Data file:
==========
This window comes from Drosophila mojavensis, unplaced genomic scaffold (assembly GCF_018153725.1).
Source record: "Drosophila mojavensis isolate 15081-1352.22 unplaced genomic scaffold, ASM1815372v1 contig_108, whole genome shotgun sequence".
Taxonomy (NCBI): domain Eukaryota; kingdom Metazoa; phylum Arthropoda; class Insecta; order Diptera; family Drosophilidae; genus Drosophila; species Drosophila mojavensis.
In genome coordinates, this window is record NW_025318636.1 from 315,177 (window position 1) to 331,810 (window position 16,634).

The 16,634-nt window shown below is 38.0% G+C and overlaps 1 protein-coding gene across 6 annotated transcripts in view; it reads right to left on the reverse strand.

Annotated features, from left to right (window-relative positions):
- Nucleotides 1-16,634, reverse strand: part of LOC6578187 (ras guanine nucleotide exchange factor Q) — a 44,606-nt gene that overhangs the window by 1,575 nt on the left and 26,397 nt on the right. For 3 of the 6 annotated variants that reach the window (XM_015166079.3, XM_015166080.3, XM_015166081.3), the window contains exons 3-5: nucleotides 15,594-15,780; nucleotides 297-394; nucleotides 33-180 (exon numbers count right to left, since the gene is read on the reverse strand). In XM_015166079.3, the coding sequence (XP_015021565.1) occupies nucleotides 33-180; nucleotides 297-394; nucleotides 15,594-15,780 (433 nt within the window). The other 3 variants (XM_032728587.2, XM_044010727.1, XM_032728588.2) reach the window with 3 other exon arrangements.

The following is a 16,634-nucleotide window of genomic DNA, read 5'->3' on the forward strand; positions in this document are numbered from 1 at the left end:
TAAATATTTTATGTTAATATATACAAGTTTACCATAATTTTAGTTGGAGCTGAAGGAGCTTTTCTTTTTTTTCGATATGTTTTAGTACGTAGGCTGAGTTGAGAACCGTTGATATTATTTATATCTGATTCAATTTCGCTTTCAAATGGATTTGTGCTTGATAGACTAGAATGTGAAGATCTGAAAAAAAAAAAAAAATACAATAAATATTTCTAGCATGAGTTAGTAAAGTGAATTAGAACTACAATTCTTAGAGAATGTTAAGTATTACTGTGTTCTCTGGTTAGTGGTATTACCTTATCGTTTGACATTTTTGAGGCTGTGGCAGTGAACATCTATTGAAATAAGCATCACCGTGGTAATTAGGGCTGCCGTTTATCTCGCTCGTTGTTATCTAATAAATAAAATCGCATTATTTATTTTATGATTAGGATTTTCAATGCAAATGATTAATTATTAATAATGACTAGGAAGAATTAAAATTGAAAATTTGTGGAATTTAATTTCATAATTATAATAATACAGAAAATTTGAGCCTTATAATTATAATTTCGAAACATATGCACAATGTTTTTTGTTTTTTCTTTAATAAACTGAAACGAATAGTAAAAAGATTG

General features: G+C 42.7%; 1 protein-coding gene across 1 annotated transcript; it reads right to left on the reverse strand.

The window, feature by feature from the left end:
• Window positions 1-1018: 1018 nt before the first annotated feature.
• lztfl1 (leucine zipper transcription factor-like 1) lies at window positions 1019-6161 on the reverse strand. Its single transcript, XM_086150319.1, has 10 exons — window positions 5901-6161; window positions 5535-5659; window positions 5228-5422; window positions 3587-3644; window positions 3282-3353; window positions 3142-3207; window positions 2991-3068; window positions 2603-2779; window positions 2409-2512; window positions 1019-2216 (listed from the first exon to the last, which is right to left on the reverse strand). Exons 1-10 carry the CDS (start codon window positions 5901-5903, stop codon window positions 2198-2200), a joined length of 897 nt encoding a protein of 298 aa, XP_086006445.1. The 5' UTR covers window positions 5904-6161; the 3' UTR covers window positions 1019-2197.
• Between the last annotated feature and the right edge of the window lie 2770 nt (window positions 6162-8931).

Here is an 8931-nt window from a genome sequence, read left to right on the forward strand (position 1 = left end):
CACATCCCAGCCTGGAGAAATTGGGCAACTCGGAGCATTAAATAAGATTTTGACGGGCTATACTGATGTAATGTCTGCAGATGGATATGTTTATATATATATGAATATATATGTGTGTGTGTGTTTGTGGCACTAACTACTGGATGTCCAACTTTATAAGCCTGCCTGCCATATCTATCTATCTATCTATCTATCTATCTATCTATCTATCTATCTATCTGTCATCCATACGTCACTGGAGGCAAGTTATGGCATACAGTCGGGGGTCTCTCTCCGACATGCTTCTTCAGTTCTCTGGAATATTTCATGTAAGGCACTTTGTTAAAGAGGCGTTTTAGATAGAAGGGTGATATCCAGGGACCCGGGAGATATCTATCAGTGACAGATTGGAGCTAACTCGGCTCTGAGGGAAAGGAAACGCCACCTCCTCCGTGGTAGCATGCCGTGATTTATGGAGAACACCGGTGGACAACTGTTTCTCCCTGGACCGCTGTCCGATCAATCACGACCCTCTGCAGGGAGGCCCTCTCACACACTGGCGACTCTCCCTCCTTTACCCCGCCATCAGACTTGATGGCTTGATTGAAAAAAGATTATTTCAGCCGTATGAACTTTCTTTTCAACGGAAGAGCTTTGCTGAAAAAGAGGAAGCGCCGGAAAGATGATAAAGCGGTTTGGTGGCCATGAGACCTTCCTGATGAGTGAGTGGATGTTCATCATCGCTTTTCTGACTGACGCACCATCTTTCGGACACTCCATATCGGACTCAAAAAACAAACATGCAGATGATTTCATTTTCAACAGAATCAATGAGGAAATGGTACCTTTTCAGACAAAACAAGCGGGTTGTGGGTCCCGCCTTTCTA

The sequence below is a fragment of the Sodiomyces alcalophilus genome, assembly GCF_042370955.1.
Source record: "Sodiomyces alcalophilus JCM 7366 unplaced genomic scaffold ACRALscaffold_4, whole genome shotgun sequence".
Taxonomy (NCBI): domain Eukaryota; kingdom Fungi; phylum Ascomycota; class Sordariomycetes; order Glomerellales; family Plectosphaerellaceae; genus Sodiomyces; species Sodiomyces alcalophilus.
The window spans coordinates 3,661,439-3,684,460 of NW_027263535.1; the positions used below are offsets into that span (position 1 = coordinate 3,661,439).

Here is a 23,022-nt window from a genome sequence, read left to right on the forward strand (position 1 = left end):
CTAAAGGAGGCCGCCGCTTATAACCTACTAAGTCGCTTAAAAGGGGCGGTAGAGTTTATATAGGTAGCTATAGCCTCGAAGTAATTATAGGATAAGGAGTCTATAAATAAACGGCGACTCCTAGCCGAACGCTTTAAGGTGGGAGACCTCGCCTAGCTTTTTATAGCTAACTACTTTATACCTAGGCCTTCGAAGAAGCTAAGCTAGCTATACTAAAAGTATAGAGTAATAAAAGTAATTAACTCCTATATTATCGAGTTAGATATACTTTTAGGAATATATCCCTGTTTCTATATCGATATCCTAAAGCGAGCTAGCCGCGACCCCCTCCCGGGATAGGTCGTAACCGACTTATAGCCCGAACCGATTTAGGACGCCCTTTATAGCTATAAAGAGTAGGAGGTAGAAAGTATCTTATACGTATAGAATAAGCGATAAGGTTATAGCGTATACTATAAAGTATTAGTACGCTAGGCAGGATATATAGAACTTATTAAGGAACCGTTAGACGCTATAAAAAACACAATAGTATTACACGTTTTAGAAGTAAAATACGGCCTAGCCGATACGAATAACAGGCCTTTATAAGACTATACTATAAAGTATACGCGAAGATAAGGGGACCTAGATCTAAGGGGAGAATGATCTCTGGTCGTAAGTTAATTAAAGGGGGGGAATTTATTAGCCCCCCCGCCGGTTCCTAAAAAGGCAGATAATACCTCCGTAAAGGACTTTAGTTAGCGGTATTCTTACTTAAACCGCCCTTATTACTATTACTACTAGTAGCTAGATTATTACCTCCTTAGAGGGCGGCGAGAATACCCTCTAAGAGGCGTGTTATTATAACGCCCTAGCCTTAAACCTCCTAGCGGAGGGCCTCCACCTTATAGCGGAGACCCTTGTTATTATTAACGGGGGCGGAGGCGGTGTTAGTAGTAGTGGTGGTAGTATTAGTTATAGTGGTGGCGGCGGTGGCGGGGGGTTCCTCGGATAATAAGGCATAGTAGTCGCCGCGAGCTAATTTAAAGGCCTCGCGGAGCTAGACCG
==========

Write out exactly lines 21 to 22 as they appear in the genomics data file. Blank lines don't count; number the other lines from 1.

Here is a 23,022-nt window from a genome sequence, read left to right on the forward strand (position 1 = left end):
CTAAAGGAGGCCGCCGCTTATAACCTACTAAGTCGCTTAAAAGGGGCGGTAGAGTTTATATAGGTAGCTATAGCCTCGAAGTAATTATAGGATAAGGAGTCTATAAATAAACGGCGACTCCTAGCCGAACGCTTTAAGGTGGGAGACCTCGCCTAGCTTTTTATAGCTAACTACTTTATACCTAGGCCTTCGAAGAAGCTAAGCTAGCTATACTAAAAGTATAGAGTAATAAAAGTAATTAACTCCTATATTATCGAGTTAGATATACTTTTAGGAATATATCCCTGTTTCTATATCGATATCCTAAAGCGAGCTAGCCGCGACCCCCTCCCGGGATAGGTCGTAACCGACTTATAGCCCGAACCGATTTAGGACGCCCTTTATAGCTATAAAGAGTAGGAGGTAGAAAGTATCTTATACGTATAGAATAAGCGATAAGGTTATAGCGTATACTATAAAGTATTAGTACGCTAGGCAGGATATATAGAACTTATTAAGGAACCGTTAGACGCTATAAAAAACACAATAGTATTACACGTTTTAGAAGTAAAATACGGCCTAGCCGATACGAATAACAGGCCTTTATAAGACTATACTATAAAGTATACGCGAAGATAAGGGGACCTAGATCTAAGGGGAGAATGATCTCTGGTCGTAAGTTAATTAAAGGGGGGGAATTTATTAGCCCCCCCGCCGGTTCCTAAAAAGGCAGATAATACCTCCGTAAAGGACTTTAGTTAGCGGTATTCTTACTTAAACCGCCCTTATTACTATTACTACTAGTAGCTAGATTATTACCTCCTTAGAGGGCGGCGAGAATACCCTCTAAGAGGCGTGTTATTATAACGCCCTAGCCTTAAACCTCCTAGCGGAGGGCCTCCACCTTATAGCGGAGACCCTTGTTATTATTAACGGGGGCGGAGGCGGTGTTAGTAGTAGTGGTGGTAGTATTAGTTATAGTGGTGGCGGCGGTGGCGGGGGGTTCCTCGGATAATAAGGCATAGTAGTCGCCGCGAGCTAATTTAAAGGCCTCGCGGAGCTAGACCG